Survivors of Hiroshima-Nagasaki — the only two nuclear attacks in the history of mankind — warned of the threat of atomic weapons in a photo essay by the Time magazine last month. It quoted another survivor Fujio Torikoshi (86) as saying all he wanted was to forget the bombing. “We cannot continue to sacrifice precious lives to warfare. All I can do is pray – earnestly, relentlessly – for world peace.”

 

EVENT

28 August 2019 Wednesday- MelbourneIs nuclear power a solution to climate change?  Facebook event here

 

PETITION 

Free Julian Assange, before it’s too late. Sign to STOP the USA Extradition

 

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9 Comments »

  1. Imagine a planet where our families were very moderate in size – we wouldn’t be using as much energy in total and could leave some energy for the next generation.

    Comment by L Hunter | September 28, 2009 | Reply

  2. Thank you, L. Hunter.
    I totally agree with you – the goal would be moderation in human numbers, as well as moderation in the way we live, and consume the Earth’s resources.
    I read recently of someone’s suggestion that “the best tool for reducing greenhouse gas emissions is the condom”

    Comment by Christina MacPherson | September 29, 2009 | Reply

  3. I’d have to admit that my views have been influenced by the information put out by the ‘independent’ radio and television broadcasters and by the institutes you have mentioned.
    I feel that I have made a conscious effort to become better educated on the issue of nuclear power but if our public broadcasters and institutes are not providing unbiased information on the issue then where else do I go?
    I personally think the case for nuclear power is strong but I am now wary that I may not have been presented with all the relevant information.

    Comment by MattSmith | January 20, 2010 | Reply

    • Australia’s public broadcasters are not doing such a bad job, by world standards. Of course they find trivia, sensationalism, and overly sentimental topics are more popular than serious matters. And of course, they find it easier to just use the media releases that pour out from industry and government.

      Still, one can find very fair and informative stuff in Australia’s mainstream media – (eg. The Age, Sydney Morning Herald, Courier Mail), just that it’s likely to be on about page 7 of the newspaper, or on TV or radio at an unfriendly time (e.g ABC’s Lateline). Also, journalists aren’t always resourced (or inclined) to spend time at the “coal-face” or rather, the “uranium-face” – some topics just not covered.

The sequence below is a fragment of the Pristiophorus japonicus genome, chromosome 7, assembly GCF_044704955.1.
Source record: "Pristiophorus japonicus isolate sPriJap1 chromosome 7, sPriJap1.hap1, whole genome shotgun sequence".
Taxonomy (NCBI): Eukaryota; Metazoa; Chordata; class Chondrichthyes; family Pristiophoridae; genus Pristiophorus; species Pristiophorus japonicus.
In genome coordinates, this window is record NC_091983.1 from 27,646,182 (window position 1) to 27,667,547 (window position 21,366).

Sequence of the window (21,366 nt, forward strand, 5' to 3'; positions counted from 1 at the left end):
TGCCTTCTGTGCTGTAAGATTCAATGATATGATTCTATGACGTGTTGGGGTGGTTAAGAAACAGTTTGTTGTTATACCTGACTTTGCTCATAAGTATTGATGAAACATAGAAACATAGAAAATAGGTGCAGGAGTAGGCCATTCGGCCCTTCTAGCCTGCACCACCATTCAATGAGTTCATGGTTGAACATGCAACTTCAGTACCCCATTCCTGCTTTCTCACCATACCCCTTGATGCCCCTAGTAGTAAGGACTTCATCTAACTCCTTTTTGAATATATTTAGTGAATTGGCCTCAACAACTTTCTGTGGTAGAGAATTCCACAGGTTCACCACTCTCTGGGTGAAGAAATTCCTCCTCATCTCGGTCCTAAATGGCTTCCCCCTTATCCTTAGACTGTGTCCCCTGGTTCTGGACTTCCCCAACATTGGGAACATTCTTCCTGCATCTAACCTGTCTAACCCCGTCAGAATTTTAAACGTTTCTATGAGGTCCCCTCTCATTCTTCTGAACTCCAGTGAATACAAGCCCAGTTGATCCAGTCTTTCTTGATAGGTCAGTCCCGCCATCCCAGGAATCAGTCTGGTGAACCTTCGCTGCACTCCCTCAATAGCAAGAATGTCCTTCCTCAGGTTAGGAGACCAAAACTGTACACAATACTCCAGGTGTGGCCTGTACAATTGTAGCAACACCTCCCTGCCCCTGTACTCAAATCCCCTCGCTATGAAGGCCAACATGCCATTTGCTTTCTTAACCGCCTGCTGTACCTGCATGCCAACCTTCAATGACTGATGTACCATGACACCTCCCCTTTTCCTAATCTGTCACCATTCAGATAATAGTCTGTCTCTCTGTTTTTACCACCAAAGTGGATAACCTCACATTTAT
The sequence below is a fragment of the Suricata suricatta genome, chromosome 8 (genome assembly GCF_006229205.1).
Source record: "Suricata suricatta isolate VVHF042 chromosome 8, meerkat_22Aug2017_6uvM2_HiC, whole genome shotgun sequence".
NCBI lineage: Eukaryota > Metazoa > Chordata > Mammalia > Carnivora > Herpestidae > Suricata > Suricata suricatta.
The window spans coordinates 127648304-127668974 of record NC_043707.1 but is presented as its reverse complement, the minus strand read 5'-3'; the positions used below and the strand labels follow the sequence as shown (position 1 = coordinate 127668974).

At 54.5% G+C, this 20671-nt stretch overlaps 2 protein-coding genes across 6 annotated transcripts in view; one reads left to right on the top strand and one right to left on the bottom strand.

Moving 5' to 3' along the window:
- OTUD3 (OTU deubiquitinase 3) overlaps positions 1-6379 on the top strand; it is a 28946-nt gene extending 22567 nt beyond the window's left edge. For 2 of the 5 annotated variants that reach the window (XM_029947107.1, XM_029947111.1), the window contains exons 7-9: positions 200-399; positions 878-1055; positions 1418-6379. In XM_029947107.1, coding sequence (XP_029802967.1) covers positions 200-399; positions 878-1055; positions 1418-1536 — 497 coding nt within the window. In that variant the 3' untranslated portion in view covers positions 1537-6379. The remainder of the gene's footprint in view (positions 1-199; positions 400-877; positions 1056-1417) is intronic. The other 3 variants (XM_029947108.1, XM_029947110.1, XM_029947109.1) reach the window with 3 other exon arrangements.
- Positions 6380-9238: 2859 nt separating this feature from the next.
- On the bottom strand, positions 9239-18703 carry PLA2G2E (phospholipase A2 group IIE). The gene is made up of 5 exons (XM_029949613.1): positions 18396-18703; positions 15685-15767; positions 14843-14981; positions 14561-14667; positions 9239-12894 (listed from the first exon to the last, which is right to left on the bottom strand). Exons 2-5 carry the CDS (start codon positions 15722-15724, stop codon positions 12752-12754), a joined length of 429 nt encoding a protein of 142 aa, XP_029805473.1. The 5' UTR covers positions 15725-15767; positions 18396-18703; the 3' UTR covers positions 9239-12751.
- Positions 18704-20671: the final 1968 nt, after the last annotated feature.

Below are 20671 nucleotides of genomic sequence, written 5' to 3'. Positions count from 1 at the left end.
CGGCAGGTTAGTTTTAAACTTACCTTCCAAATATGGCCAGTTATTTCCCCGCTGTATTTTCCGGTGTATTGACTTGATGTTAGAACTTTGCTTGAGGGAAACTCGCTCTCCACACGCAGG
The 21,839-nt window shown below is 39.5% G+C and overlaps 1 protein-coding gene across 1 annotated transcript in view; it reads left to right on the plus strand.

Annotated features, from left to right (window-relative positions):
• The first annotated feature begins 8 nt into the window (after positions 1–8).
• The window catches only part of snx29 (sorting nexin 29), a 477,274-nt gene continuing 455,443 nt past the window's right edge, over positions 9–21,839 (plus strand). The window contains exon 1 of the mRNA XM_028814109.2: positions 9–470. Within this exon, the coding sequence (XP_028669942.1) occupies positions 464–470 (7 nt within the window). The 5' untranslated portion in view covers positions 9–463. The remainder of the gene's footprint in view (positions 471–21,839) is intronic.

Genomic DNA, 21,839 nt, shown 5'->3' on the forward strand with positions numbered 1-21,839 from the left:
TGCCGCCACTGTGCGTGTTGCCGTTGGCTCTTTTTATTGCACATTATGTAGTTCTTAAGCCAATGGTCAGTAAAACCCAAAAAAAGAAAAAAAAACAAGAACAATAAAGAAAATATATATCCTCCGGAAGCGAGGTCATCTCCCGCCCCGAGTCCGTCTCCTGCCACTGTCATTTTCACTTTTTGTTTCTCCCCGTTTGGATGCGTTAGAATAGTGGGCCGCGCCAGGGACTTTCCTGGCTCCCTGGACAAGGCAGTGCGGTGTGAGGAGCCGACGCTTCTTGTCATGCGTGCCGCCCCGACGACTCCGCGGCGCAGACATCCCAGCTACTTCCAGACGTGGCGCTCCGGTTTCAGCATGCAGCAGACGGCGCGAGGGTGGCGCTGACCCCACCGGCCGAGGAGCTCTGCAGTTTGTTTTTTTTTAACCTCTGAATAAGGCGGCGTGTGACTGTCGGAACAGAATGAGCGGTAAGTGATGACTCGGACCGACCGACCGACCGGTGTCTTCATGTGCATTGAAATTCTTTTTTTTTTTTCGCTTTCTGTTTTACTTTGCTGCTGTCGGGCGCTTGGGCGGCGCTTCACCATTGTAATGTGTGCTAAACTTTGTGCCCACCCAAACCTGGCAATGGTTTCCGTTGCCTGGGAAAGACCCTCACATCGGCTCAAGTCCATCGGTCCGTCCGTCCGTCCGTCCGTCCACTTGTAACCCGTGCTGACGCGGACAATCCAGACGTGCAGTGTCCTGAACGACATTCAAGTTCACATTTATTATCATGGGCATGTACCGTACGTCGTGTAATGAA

All coupled with Australians, (including journalists’) extraordinary reverence for the opinions of “hard” scientists, (nuclear physicists, like Ziggy Switkowski,) compared to their scepticism about “soft” scientists, ( ecologists, environmental scientists like Mark Diesendorf, or Prof Ian Lowe)

      Comment by Christina MacPherson | January 21, 2010 | Reply

  4. A message we get from the media is that Nuclear power is the only way to provide full-scale baseload power.

    Rarely do Nuclear power proponents mention REDUCING or ELIMINATING the gargantuan full-scale waste of power.

    Examples:

    millions of burning electric lights on bright sunny days, eccentric eclectic electric doors opening for any people/objects passing by and often not coming in, almost countless numbers of devices chewing up electricity in standby power-buy mode, dinosaur toasters and dinosaur ovens run on days that a solar oven could do the job, shop “background” subliminal propaganda programming music and video feeds, hair dryers when extreme water wasteful cotton for towels is unused or discarded in frantic frenzy, “boom box” speaker earthshakers human-attempted earthquakers, electric air conditioning to cool those already overflowing with excessive cold-weather-survival calories, grid iron heaters instead of exercise + no-restrictive-nicotine + no-depressive-alcohol + comfortable clothes in winter.

    The True Cost on my electric bill at home is ONE KILOWATT $0.25 per day, but outside of home, and due to waste society, is probably an order of magnitude (10 times) greater at a minimum.

    “WASTE NOT WANT NOT”

    “To Waste is a Crime.”

    Comment by NoNukes Australia | March 3, 2010 | Reply

  5. I have a query regarding using some material on your website, and getting permission from you to do so. Could you please contact me by email, and I will send you the details?

    Comment by Debbie Gallagher | July 23, 2012 | Reply

  6. Scientists must dump toxic nuclear waste in their own backyard FIRST for many, many centuries to PROVE that it is safe, before pedalling their evil lies and deceit onto human beings, who have a heart and a soul and are of sound mind !
    Why don’t the world’s scientists buy an island or landsite somewhere in the world and use it as a toxic nuclear waste dumping ground as they are clearly so obsessed with nuclear power ? Most of them are multimillionaires after the nuclear deals they have made, some even with our enemies and also all of the evil lies they have preached to human beings. Perhaps the countries that create nuclear waste, could also contribute to the cost of this toxic nuclear waste dump island or landsite. I propose that humanity demands that all the world’s nuclear scientists go an live on such an island together with the world’s toxic nuclear waste as an EXPERIMENT before spreading their EVIL ERRORS and LIES and DECEIT onto human beings. We need to DEMAND PROOF !

    Comment by Esther | February 21, 2016 | Reply

    • What a joy to find such clear thnkniig. Thanks for posting!

      Comment by Regina | January 10, 2018 | Reply